"I looked up and the sun was about 15 degrees above the horizon and heading down," Weathers says. "So I knew that I had one more hour to live. Nobody has ever survived two nights on Everest outside."
Weathers set off in what he hoped was the direction of High Camp, where an hour later, he stumbled to safety. No one in camp thought he'd survive, but he regained some strength, and the next day, began an assisted descent, cracking jokes on the way. ("They told me this trip was going to cost an arm and a leg," Weathers said. "So far I've gotten a better deal.") He made it to the Khumbu Ice Fall, just below 20,000 feet, where a Nepalese army helicopter picked him up.
(Upon his return from Everest, Beck and Peach in 1996. Photograph by Bill Janscha / AP)
Weathers emerged as the Everest disaster's most unlikely hero. In Into Thin Air, Krakauer, who was one of Weathers' Adventure Consultants teammates, writes, "At first blush Beck came across as a rich Republican blowhard looking to buy the summit of Everest for his trophy case." But the more time Krakauer spent with Weathers, the more he came to respect him. By the end of the climb, Krakauer regarded him as "tough, driven, stoic. . . . Beck had simply refused to succumb."
Krakauer didn't know the half of it. As Weathers revealed in his own book, Left for Dead, for two decades before his Everest climb, he had battled a serious and at times life-threatening depression. The mountains were his only salvation from what he called "the black dog," the one place where he had a real sense of happiness and peace. ("Everything else in your entire life disappears, and it's just one step after the other," he says.) He'd been a committed motorcyclist and sailor but had gotten hooked on climbing on a trip to Rocky Mountain National Park when he was 40. He soon was pushing himself toward loftier, ever more treacherous goals — almost always at the expense of family life. He would wake up at 4 am to exercise, spend all day working at the hospital, then barely nod hello when he got home before dropping into bed at 8 pm. He would take multiweek trips to places like the Indonesian province of Papua and the Kabardino-Balkar Republic to climb the seven summits, the tallest mountain on each continent. Even on vacations with Peach and their two kids, Weathers would spend time training or hiking.
Peach told her husband that his climbing was eroding their life together, but Weathers persisted. It had long since ceased being purely therapeutic. Weathers' depression had "slunk off," and now climbing was about ego, what Weathers calls, "my hollow obsession." By the time of the Everest ascent, Peach decided she could no longer take it and planned to divorce her husband as soon as he returned. But after his near-death ordeal, she gave him another chance: "If you can prove to me in a year that you're a different person, we'll talk about it." Weathers saw what his future held if he continued on his pre-Everest path: "I had absolutely no doubt I'd end up as the most successful lonely guy I knew — divorced, estranged from kids, miserable."?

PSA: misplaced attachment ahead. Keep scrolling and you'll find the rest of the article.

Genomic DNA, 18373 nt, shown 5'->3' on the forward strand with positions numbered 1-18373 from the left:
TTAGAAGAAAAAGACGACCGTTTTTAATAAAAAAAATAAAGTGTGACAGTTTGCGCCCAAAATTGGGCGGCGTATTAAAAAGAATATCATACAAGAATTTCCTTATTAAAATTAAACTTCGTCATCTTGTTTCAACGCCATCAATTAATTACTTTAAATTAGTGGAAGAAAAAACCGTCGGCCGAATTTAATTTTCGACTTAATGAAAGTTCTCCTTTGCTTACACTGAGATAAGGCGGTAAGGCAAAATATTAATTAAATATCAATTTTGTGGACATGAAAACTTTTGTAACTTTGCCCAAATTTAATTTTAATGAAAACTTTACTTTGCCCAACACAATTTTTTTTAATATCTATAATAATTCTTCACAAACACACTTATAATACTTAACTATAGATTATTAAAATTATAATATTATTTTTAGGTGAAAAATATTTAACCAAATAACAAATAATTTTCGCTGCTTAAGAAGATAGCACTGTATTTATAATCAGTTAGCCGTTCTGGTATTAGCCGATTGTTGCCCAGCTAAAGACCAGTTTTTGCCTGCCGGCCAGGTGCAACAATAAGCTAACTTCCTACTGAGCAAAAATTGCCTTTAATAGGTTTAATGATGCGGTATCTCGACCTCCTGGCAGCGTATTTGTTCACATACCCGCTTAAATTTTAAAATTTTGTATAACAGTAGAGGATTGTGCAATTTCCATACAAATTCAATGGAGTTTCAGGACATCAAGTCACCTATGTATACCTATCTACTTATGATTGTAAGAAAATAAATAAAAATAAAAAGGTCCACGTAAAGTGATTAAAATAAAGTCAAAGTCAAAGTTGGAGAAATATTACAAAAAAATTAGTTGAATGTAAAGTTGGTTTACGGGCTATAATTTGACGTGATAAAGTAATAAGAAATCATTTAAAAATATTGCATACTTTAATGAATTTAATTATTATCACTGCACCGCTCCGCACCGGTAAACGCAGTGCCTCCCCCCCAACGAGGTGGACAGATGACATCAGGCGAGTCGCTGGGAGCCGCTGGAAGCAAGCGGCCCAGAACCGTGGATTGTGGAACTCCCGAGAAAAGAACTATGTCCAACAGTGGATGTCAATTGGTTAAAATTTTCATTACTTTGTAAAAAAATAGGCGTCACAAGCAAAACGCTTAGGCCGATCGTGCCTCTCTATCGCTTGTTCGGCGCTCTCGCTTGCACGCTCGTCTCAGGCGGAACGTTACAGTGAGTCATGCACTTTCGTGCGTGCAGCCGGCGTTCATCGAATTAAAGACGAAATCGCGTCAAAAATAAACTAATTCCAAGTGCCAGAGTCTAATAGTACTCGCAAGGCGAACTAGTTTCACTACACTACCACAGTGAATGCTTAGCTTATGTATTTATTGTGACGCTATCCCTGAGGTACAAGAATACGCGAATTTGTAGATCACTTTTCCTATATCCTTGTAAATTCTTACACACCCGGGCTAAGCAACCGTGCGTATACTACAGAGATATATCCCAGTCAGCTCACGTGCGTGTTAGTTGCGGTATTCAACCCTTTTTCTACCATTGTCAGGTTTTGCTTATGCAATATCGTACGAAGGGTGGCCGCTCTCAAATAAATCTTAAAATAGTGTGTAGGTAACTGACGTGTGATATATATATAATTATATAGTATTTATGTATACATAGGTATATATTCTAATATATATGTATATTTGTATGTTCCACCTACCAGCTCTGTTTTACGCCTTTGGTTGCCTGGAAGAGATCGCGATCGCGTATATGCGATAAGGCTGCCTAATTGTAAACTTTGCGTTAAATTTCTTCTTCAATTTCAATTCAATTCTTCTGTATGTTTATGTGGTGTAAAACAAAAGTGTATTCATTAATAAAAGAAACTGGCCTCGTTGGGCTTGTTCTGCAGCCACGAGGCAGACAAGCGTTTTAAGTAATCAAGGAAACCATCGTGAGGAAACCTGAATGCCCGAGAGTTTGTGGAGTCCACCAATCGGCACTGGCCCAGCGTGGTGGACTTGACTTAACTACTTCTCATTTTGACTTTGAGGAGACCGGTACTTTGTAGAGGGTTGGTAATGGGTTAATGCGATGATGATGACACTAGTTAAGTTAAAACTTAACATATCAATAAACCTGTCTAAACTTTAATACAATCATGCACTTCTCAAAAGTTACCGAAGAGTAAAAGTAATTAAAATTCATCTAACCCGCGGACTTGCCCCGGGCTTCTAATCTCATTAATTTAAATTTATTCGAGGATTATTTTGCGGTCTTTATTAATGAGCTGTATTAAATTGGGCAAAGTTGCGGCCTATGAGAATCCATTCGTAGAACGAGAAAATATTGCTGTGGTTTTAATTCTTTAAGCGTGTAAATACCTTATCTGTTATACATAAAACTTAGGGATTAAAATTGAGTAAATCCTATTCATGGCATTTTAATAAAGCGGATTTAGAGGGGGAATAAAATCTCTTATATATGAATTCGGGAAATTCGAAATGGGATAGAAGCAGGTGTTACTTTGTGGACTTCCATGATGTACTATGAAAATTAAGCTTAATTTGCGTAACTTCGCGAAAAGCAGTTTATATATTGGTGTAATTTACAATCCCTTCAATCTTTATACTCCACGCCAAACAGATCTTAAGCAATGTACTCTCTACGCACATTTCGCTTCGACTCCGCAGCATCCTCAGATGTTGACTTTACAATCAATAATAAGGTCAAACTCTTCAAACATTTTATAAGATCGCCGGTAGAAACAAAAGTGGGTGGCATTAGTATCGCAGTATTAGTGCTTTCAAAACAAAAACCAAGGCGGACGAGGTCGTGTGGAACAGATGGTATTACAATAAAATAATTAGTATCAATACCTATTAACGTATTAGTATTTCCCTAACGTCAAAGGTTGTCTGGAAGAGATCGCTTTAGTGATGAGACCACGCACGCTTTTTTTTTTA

Weathers' house may lack evidence of his mountaineering past, but it does attest to his post-Everest transformation. When I arrive on a Saturday, Peach and her daughter-in-law are trying to corral one of the cats. The den is full of their grandson's toys, and Beck is in the middle of it all. "He's not constantly distracted," Peach says. "He's not constantly looking forward to something else."
Metamorphosis is not simple work, though. About a decade ago, Weathers, no longer able to climb, decided that he might as well pursue a new hobby: flying. Risky, adrenaline-spiking pursuits had, of course, caused problems for Weathers before, but he loved getting in the cockpit of his Cessna 182-Turbo. "When I heard that, it solidified everything for me," Brolin told me. "Hands or no hands, this guy has to do something."
Peach worried that it wasn't safe for her husband to be flying and let her husband know his exploits were once again driving a wedge between him and his family. Nearing 70 years old, Weathers figured it was time to bow to his wife's better judgment.
"You would think that undergoing something as life-changing as Everest would just permanently alter you," Weathers says. "But when you've spent 50 years with a certain form of driven behavior, it's pretty difficult to turn that around."
Weathers will always be a work in progress, never a man who will instinctually stop and smell the roses if there's a jagged column of ice looming on the horizon. But he is trying. And the interviews and the speeches and the not-so-gentle admonishments from Peach are helping. "Reliving it over and over," he tells me, "it brings the lessons back."